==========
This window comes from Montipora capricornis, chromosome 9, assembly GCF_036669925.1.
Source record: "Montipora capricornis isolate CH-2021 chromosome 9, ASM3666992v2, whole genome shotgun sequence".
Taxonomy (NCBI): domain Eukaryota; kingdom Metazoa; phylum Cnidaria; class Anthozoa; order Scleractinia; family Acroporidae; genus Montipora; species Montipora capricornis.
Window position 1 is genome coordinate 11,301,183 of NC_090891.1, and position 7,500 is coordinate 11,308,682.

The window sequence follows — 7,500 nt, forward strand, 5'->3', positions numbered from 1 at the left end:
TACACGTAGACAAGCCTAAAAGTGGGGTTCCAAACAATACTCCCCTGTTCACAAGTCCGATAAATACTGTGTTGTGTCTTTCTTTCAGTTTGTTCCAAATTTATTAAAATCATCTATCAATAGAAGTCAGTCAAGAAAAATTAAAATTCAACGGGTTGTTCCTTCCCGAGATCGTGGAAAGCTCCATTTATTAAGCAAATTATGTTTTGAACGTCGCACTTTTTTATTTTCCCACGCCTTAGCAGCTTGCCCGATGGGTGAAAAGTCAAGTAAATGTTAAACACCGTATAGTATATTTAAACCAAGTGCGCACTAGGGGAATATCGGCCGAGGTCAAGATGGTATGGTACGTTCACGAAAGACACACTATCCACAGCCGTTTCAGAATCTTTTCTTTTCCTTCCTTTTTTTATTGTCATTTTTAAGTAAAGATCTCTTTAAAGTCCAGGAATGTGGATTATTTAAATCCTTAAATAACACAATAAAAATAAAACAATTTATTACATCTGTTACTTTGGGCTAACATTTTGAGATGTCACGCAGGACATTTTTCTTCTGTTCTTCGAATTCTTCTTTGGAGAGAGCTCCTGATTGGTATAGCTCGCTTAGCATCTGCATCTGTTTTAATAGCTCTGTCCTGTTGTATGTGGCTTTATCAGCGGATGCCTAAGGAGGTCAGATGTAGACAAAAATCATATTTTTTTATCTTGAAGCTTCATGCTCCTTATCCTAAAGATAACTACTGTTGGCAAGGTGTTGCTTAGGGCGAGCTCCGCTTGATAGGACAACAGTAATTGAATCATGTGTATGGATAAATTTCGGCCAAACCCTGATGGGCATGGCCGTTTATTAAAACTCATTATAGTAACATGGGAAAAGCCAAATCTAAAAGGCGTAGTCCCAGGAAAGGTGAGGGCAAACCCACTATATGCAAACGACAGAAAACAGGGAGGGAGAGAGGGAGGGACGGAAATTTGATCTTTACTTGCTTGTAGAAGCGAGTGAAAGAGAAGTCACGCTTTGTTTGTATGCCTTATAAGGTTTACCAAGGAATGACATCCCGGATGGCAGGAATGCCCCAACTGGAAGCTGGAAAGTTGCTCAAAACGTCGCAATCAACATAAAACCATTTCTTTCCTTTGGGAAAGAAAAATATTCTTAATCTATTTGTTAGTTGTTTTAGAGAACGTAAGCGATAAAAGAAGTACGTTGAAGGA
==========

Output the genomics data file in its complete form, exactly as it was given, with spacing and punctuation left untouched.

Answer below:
This window comes from Montipora capricornis, chromosome 9, assembly GCF_036669925.1.
Source record: "Montipora capricornis isolate CH-2021 chromosome 9, ASM3666992v2, whole genome shotgun sequence".
Taxonomy (NCBI): domain Eukaryota; kingdom Metazoa; phylum Cnidaria; class Anthozoa; order Scleractinia; family Acroporidae; genus Montipora; species Montipora capricornis.
Window position 1 is genome coordinate 11,301,183 of NC_090891.1, and position 7,500 is coordinate 11,308,682.

The window sequence follows — 7,500 nt, forward strand, 5'->3', positions numbered from 1 at the left end:
TACACGTAGACAAGCCTAAAAGTGGGGTTCCAAACAATACTCCCCTGTTCACAAGTCCGATAAATACTGTGTTGTGTCTTTCTTTCAGTTTGTTCCAAATTTATTAAAATCATCTATCAATAGAAGTCAGTCAAGAAAAATTAAAATTCAACGGGTTGTTCCTTCCCGAGATCGTGGAAAGCTCCATTTATTAAGCAAATTATGTTTTGAACGTCGCACTTTTTTATTTTCCCACGCCTTAGCAGCTTGCCCGATGGGTGAAAAGTCAAGTAAATGTTAAACACCGTATAGTATATTTAAACCAAGTGCGCACTAGGGGAATATCGGCCGAGGTCAAGATGGTATGGTACGTTCACGAAAGACACACTATCCACAGCCGTTTCAGAATCTTTTCTTTTCCTTCCTTTTTTTATTGTCATTTTTAAGTAAAGATCTCTTTAAAGTCCAGGAATGTGGATTATTTAAATCCTTAAATAACACAATAAAAATAAAACAATTTATTACATCTGTTACTTTGGGCTAACATTTTGAGATGTCACGCAGGACATTTTTCTTCTGTTCTTCGAATTCTTCTTTGGAGAGAGCTCCTGATTGGTATAGCTCGCTTAGCATCTGCATCTGTTTTAATAGCTCTGTCCTGTTGTATGTGGCTTTATCAGCGGATGCCTAAGGAGGTCAGATGTAGACAAAAATCATATTTTTTTATCTTGAAGCTTCATGCTCCTTATCCTAAAGATAACTACTGTTGGCAAGGTGTTGCTTAGGGCGAGCTCCGCTTGATAGGACAACAGTAATTGAATCATGTGTATGGATAAATTTCGGCCAAACCCTGATGGGCATGGCCGTTTATTAAAACTCATTATAGTAACATGGGAAAAGCCAAATCTAAAAGGCGTAGTCCCAGGAAAGGTGAGGGCAAACCCACTATATGCAAACGACAGAAAACAGGGAGGGAGAGAGGGAGGGACGGAAATTTGATCTTTACTTGCTTGTAGAAGCGAGTGAAAGAGAAGTCACGCTTTGTTTGTATGCCTTATAAGGTTTACCAAGGAATGACATCCCGGATGGCAGGAATGCCCCAACTGGAAGCTGGAAAGTTGCTCAAAACGTCGCAATCAACATAAAACCATTTCTTTCCTTTGGGAAAGAAAAATATTCTTAATCTATTTGTTAGTTGTTTTAGAGAACGTAAGCGATAAAAGAAGTACGTTGAAGGA